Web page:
In order to maintain a safe learning environment, learners must feel supported, welcomed, and respected. But many schools and their codes of conduct don’t always consider or support the positive climate. For instance, strict disciplinary practices like suspending a student at every slightest offence will negatively impact the morale of the learners and hamper their performance or likelihood of improvement. Hence, building a positive learning environment is more about maintaining a healthy culture where the expectations are well communicated and learners are fully aware of the code of conduct”.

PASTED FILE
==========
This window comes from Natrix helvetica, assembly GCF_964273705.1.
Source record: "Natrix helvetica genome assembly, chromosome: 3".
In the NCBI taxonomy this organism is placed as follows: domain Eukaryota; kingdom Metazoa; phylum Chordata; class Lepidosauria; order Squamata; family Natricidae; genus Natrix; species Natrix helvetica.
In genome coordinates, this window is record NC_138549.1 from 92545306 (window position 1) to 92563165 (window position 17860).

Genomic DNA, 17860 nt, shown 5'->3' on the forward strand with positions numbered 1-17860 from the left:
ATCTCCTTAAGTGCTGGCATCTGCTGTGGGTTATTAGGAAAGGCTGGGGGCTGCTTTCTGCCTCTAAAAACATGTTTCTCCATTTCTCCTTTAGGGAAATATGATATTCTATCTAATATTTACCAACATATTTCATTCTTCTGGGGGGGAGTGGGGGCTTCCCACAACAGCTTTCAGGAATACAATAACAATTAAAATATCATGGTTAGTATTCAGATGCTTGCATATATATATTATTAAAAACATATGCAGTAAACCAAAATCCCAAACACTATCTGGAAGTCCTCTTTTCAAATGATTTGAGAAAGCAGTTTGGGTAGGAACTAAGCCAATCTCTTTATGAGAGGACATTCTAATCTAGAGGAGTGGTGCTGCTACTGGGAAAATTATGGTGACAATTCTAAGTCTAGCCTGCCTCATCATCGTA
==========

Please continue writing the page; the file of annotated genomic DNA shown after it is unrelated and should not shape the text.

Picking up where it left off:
“The third important factor in creating conducive learning environment is providing feedback. Feedback is the great way to connect with the children and to set their learning efforts in the right direction. It is vital for learners as it helps them in tracking their progress and in changing their learning strategy accordingly. It helps them recognisae their weak areas while improving the developed skills. A feedback informs the learners where they are missing the mark and what is needed to be done. A feedback is not only a key to motivate the learner but timely and consistent feedback ensures an interactive learning environment. It keeps learners involved and allows them to keep going while mounting a feeling of purpose and belonging.”